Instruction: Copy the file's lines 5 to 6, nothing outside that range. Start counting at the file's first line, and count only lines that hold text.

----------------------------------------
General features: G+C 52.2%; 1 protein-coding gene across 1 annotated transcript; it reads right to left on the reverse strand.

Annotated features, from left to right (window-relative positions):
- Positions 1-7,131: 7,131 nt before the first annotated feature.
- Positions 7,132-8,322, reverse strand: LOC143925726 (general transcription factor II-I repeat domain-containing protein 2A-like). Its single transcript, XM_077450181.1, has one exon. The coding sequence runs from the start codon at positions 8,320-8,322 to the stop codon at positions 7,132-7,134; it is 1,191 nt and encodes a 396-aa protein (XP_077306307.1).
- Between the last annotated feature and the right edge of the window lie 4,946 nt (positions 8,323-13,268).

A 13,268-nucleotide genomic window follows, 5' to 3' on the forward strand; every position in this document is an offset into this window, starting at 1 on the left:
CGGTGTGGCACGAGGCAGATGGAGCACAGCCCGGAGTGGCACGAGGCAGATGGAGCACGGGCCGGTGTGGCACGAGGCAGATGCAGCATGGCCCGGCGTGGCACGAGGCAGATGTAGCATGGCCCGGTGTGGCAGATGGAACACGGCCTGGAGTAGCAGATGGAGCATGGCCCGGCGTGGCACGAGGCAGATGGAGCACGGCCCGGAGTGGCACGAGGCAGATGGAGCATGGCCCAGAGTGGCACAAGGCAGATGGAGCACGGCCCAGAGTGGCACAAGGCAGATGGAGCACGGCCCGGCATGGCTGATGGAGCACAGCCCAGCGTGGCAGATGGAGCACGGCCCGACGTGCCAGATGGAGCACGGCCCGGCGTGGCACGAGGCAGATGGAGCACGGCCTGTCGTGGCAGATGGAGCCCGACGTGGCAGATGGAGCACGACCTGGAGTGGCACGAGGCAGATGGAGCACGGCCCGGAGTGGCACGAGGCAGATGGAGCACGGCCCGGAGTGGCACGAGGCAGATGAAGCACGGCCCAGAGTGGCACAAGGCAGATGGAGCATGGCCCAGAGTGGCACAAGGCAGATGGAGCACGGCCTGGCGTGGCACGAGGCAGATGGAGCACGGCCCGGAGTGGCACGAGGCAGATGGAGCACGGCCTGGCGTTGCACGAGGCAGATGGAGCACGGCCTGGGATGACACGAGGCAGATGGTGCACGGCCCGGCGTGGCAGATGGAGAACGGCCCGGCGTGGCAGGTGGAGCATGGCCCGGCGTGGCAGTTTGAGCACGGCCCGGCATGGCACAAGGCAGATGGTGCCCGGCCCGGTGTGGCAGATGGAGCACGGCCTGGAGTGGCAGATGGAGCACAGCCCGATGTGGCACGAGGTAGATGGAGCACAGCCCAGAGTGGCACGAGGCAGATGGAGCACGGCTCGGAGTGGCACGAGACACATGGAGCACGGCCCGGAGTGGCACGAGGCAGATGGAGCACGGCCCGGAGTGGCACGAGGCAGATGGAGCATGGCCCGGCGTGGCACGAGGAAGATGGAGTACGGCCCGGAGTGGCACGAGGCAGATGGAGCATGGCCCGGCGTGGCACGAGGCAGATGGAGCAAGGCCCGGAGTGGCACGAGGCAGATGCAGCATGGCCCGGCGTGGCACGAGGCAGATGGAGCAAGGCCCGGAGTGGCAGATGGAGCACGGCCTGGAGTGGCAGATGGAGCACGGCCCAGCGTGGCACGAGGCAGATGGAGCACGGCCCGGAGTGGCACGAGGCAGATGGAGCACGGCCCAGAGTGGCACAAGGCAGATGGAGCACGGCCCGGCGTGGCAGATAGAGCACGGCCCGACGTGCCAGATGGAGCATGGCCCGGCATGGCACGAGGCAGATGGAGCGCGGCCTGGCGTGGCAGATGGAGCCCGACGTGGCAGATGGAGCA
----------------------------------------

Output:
- Between the last annotated feature and the right edge of the window lie 4,946 nt (positions 8,323-13,268).

A 13,268-nucleotide genomic window follows, 5' to 3' on the forward strand; every position in this document is an offset into this window, starting at 1 on the left: